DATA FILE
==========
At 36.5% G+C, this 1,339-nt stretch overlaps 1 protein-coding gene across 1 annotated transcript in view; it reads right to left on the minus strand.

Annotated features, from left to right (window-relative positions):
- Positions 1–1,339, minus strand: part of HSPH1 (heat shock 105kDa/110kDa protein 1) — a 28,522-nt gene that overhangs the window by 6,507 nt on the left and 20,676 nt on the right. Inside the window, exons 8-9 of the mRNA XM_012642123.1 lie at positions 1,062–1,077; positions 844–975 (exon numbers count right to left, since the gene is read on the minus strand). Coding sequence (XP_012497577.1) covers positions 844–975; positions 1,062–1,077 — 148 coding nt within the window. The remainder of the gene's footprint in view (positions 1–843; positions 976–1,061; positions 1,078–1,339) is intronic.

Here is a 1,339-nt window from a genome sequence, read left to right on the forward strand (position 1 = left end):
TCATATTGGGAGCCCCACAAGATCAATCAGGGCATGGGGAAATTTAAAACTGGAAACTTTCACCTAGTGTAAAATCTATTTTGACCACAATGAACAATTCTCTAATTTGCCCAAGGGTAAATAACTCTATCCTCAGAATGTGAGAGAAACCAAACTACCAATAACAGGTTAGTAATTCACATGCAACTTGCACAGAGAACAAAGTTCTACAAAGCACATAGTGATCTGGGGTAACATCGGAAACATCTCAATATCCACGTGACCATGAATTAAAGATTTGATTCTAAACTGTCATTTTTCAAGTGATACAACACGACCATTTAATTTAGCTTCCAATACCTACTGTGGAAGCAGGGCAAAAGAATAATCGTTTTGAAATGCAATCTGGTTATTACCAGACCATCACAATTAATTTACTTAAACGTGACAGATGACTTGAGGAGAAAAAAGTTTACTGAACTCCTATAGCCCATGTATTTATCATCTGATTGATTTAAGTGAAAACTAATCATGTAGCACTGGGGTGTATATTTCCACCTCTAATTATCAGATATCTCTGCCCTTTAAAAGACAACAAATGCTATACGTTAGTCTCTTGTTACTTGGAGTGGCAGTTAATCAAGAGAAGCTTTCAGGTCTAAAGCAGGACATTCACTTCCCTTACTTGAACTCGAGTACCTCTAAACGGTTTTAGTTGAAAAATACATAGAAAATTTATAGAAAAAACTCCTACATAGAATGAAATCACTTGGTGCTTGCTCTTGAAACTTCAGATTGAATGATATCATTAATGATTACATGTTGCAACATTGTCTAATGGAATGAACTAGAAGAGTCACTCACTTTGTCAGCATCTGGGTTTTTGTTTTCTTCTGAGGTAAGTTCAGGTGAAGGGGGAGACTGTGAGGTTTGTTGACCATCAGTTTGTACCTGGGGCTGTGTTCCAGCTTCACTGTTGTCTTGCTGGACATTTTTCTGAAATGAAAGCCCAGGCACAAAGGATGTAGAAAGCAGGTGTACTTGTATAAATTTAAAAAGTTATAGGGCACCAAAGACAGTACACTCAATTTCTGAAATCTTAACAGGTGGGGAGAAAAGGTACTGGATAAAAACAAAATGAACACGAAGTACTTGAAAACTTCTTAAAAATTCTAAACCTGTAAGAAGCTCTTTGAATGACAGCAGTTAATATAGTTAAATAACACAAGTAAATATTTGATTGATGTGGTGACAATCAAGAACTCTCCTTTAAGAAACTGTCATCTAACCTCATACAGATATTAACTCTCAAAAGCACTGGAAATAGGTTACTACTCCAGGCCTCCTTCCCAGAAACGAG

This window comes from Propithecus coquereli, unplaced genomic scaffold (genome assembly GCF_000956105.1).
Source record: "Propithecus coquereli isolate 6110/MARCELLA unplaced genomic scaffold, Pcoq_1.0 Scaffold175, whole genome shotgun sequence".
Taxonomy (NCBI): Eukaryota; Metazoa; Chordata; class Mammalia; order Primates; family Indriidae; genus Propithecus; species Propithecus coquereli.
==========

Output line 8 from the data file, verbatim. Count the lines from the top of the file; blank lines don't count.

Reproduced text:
Taxonomy (NCBI): Eukaryota; Metazoa; Chordata; class Mammalia; order Primates; family Indriidae; genus Propithecus; species Propithecus coquereli.